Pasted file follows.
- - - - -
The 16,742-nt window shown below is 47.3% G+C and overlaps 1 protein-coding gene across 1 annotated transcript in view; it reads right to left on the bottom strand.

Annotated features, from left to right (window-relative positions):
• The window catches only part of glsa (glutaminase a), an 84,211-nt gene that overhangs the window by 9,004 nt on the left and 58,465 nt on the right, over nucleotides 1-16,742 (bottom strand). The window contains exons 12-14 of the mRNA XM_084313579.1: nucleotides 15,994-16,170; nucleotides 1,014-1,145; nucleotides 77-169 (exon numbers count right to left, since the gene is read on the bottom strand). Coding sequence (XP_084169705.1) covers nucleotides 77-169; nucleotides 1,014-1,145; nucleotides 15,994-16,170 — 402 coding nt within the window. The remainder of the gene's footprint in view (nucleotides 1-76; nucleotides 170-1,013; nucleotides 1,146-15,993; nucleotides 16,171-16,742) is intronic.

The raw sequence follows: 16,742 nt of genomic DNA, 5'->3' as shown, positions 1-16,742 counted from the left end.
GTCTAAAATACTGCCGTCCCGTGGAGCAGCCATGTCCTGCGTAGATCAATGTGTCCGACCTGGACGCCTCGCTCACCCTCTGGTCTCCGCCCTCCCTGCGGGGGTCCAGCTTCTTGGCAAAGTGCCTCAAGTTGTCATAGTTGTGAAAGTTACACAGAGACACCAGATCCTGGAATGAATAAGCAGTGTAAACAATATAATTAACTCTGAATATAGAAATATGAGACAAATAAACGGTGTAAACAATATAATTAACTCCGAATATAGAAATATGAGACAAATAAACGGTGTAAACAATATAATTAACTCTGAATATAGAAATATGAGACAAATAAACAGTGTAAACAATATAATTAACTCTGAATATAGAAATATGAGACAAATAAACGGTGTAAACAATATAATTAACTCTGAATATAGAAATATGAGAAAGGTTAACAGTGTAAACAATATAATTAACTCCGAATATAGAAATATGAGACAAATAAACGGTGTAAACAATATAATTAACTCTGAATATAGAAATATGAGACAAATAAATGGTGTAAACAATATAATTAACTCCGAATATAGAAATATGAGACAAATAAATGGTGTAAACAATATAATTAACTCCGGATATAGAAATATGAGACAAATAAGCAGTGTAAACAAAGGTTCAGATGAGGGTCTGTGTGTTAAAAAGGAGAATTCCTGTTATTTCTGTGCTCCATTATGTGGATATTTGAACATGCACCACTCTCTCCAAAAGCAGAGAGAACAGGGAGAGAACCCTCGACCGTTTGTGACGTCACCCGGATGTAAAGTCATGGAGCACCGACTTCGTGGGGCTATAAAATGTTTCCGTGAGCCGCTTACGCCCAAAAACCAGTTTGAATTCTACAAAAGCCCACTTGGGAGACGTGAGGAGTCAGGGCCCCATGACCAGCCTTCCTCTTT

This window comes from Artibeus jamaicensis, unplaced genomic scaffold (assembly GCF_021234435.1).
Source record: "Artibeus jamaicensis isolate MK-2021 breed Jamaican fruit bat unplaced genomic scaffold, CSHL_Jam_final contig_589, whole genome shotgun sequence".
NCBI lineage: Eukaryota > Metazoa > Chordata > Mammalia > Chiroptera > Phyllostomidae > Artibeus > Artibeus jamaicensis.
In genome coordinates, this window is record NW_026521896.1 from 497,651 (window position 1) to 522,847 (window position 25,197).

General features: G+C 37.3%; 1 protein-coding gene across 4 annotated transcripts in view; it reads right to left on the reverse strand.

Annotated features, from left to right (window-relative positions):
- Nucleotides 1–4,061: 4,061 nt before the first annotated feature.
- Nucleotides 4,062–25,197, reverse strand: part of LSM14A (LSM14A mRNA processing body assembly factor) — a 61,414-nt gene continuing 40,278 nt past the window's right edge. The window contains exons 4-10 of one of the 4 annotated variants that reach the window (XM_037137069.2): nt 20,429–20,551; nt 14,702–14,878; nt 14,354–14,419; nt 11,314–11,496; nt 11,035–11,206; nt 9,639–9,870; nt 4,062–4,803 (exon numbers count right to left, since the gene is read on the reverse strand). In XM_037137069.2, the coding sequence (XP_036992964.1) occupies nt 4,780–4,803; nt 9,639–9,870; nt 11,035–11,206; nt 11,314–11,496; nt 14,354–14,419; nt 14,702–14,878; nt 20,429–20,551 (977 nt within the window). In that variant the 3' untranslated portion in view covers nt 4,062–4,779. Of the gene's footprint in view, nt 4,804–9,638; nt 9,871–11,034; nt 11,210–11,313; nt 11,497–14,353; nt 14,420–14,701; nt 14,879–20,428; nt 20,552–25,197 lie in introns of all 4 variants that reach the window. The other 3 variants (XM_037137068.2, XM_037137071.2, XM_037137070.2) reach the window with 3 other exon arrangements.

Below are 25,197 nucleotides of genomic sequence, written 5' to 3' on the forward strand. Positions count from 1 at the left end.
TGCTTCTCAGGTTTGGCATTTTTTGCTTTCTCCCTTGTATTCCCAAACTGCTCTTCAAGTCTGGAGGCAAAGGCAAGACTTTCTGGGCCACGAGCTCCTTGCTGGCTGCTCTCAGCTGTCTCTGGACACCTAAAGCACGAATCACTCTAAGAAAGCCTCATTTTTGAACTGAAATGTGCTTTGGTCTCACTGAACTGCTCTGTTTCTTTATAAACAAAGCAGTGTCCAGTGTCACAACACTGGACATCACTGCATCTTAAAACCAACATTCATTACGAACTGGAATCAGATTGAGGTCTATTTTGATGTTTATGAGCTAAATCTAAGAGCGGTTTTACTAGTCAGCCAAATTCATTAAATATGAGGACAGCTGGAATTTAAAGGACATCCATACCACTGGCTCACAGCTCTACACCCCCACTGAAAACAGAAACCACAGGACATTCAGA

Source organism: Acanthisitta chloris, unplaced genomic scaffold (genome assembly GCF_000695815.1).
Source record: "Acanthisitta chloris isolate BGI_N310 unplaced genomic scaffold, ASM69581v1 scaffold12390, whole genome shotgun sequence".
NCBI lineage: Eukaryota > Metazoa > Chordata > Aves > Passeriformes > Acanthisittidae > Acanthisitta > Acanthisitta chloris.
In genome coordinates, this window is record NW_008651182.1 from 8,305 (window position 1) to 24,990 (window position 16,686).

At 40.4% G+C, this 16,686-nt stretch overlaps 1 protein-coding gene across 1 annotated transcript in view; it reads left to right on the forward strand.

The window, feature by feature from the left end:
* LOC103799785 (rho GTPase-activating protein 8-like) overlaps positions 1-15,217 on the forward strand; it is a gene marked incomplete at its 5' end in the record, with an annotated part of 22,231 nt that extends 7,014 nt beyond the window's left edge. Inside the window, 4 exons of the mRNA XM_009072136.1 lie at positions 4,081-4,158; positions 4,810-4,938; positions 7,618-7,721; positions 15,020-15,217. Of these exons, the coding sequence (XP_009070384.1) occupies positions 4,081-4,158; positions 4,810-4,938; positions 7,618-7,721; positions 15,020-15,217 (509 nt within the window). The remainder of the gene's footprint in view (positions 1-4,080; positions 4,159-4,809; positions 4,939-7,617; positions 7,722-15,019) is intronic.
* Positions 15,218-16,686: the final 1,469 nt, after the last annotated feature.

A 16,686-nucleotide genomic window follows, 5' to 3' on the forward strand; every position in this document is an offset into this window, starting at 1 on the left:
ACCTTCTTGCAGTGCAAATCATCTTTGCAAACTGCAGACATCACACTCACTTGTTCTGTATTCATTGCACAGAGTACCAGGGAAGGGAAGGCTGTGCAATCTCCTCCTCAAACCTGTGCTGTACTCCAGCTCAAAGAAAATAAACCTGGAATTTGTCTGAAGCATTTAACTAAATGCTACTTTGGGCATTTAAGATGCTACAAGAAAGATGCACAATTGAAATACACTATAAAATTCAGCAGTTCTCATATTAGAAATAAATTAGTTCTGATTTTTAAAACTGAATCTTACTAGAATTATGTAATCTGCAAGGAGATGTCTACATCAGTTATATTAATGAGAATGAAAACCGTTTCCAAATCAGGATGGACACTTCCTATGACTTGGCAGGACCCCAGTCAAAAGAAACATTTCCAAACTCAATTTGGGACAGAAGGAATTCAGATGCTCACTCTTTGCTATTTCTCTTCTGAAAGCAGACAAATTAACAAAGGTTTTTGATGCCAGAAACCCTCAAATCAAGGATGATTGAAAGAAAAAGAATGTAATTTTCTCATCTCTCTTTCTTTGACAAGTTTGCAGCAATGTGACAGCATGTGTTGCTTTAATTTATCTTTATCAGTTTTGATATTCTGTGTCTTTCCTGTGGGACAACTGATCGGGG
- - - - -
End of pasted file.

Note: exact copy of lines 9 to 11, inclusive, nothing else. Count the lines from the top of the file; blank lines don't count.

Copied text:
In genome coordinates, this window is record NW_026521896.1 from 497,651 (window position 1) to 522,847 (window position 25,197).

General features: G+C 37.3%; 1 protein-coding gene across 4 annotated transcripts in view; it reads right to left on the reverse strand.

Annotated features, from left to right (window-relative positions):